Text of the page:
Many scholars take the view that the personal laws of various communities are not subject to the constitution. Thus the constitutional mandate of gender equality which is to be found in articles 14 and 15 of the constitution need not be taken note of by community determined personal laws. The effect of such reasoning is that personal laws are given a free hand to discriminate against women. This has disastrous effects on the goal of gender equality and these consequences are even more pronounced in the case of the Laws of Succession. If succession laws are biased against women, their chance of succeeding to the property is lost and this further hampers them in their quest for economic independence. Of late, the Apex Court seemed to have realised the danger of exempting personal law from the mandate of the constitution and in 1996, it rendered a landmark decision in the case of C. Masilamani Mudhaliar vs Idol of Sri Swamimathaswami, AIR 1996 SC 1697 in which it held that all personal laws are subject to the constitutional mandate of gender equality. In that particular case, it was the Hindu Succession Act that was held to be subject to the constitution.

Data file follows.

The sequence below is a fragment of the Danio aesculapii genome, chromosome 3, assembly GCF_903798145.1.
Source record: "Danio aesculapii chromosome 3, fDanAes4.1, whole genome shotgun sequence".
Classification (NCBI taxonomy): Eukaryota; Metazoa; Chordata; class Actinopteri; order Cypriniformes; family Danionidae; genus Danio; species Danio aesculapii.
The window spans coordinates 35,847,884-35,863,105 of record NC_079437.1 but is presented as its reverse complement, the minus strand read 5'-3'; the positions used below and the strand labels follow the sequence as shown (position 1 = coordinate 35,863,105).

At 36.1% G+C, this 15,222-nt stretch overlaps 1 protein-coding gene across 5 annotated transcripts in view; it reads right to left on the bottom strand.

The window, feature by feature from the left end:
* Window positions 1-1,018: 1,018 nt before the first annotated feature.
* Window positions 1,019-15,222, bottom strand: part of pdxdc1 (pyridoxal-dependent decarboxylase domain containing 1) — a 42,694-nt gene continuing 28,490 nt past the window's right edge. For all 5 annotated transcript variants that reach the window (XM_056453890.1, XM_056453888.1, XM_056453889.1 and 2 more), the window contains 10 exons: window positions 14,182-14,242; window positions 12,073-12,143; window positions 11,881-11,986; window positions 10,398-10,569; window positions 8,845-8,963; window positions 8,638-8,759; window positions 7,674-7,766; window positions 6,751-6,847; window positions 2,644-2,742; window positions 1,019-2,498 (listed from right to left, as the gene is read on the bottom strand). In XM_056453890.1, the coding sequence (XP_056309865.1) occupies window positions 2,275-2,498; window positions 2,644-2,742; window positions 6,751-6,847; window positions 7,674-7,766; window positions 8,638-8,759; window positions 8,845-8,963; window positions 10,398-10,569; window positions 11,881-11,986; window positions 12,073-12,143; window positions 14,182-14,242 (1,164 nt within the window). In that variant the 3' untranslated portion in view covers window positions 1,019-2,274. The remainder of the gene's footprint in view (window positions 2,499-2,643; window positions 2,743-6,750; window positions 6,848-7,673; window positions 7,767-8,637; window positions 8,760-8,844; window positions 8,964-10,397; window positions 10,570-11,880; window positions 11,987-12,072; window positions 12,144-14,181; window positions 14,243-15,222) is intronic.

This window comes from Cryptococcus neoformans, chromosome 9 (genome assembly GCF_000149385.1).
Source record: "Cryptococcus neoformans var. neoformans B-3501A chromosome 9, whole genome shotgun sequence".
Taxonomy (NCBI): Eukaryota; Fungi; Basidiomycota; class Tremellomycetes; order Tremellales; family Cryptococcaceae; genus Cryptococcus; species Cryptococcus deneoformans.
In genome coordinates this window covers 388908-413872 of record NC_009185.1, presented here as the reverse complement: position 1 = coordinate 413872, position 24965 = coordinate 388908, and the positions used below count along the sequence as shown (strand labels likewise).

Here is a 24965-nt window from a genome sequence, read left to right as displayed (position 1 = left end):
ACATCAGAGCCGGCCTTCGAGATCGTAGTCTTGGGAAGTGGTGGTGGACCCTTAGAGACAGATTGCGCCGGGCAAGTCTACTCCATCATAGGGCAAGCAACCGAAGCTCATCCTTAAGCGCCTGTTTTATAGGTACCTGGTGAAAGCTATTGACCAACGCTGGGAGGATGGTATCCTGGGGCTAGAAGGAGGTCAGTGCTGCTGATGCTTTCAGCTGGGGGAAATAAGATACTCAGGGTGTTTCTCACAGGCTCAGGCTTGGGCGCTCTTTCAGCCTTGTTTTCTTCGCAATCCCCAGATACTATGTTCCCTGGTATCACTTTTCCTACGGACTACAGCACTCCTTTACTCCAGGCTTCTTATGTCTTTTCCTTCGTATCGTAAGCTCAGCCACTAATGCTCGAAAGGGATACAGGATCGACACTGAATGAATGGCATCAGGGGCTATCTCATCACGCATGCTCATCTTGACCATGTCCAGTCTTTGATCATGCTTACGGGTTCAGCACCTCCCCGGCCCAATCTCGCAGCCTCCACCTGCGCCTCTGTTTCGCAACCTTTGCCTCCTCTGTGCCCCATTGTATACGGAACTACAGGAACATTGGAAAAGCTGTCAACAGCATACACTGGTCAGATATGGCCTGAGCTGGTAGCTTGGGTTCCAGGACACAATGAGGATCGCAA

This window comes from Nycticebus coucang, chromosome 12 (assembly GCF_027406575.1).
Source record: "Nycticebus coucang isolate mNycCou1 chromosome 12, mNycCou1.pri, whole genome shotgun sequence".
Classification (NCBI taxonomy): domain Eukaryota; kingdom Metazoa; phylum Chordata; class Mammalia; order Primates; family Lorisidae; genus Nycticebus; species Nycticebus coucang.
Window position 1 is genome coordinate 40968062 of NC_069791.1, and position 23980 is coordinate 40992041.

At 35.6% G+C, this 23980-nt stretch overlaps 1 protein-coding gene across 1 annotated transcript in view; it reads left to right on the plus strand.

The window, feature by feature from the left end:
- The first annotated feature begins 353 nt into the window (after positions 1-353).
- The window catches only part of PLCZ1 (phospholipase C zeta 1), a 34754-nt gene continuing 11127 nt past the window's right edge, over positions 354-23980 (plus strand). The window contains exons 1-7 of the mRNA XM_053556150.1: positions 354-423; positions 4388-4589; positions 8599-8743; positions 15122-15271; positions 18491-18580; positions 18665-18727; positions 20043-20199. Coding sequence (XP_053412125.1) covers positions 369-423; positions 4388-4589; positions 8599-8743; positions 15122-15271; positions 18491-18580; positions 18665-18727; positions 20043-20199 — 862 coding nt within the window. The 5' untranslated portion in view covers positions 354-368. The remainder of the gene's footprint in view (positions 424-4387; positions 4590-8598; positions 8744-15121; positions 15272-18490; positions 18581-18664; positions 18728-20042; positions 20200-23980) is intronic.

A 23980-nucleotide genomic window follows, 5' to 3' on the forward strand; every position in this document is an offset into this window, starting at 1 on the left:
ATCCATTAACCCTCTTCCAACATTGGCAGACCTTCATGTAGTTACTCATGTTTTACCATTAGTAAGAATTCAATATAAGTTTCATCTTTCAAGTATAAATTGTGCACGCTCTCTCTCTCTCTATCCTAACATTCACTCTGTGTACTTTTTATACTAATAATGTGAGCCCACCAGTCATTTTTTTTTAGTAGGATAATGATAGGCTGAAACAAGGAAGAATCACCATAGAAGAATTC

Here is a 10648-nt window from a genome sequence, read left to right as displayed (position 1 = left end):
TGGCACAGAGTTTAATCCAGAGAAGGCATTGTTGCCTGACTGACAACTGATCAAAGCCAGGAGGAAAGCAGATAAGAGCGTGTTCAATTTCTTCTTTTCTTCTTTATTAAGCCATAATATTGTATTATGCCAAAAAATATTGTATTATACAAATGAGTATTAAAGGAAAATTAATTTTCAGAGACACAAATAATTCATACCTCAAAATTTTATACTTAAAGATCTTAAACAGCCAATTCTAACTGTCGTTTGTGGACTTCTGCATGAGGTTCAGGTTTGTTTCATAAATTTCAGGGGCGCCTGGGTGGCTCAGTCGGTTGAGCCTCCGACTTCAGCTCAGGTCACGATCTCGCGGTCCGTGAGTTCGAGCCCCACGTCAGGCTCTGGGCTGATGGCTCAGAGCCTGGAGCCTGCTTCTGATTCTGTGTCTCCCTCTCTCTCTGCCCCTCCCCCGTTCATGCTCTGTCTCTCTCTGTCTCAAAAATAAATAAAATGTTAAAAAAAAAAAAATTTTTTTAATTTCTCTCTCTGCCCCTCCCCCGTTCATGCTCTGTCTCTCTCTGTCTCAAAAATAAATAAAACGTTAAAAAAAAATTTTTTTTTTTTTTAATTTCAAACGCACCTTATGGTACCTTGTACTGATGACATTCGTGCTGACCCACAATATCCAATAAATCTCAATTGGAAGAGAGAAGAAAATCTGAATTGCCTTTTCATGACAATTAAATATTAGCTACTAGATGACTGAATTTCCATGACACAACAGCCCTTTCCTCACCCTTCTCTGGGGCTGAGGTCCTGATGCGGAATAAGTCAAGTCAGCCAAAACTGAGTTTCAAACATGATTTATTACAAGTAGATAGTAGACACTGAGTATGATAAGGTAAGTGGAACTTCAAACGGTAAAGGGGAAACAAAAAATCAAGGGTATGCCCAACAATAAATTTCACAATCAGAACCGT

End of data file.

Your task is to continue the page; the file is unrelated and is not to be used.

Following the ratio of the above case, it would appear that if women all over India had an equal right of succeeding to the property along with the males, this would help them in their goal of economic freedom, which would, in turn, make the achievement of gender equality easier. However, another Apex Court decision in the case of Madhu Kishwar vs the State of Bihar, (1996) 5 SCC 125 has caused a good deal of confusion on this aspect. In this case, a three-judge bench had to consider the constitutional validity of Sections 7 and 8 of the Chotanagpur Tenancy Act, 1908. This Act was applicable to the Scheduled Tribes in Bihar and it denied the right of succession to the females in favour of the males. The constitutionality of this Act was challenged as being biased against females. The Apex court had before them the rather simple task of deciding whether the provisions of the constitution would be applicable to tribals. The judges, however, made a mess of the issue and went about the whole thing in a roundabout way. In a rather surprising decision, the Apex Court by a majority of 2:1 held that the impugned provision could not be held to be unconstitutional. They decided that the right of the male successor would remain in suspended animation until the right to livelihood of the surviving female members of the deceased male is satisfied. In effect, this means that as long as the female descendants are still dependent on the land, the male successor’s right does not come into operation. This is no doubt a very ingenious attempt by the Apex Court to uphold the constitutional validity of these sections. In effect, what the court was trying to say is that even if certain provisions are blatantly biased against women, some loophole in the law is going to be found to let such bias continue. What was forgotten by the learned judges JJ Punchhi and Kuldip Singh is that the constitution is the supreme law of the land which is applicable to each and every citizen of the country whether tribal or not. The constitutional mandate against gender discrimination is clearly laid down and it does not leave much room for doubt. The argument of the majority that the general principles of equality as laid down in other succession laws cannot be applied to the laws of tribals is also totally out of context. This argument has no relevance whatsoever to this case as the only law which needed to be applied here was the constitution. In fact, the dissenting judgement of J.K. Ramaswamy makes more sense as he says that the customs of tribals are also subject to the constitutional mandate of gender equality. He held the impugned provisions to be violative of the constitution and accordingly struck them down. This decision only reflects the general reluctance to let women be economically independent. It would also appear as if this decision is a great blow to the struggle for gender equity.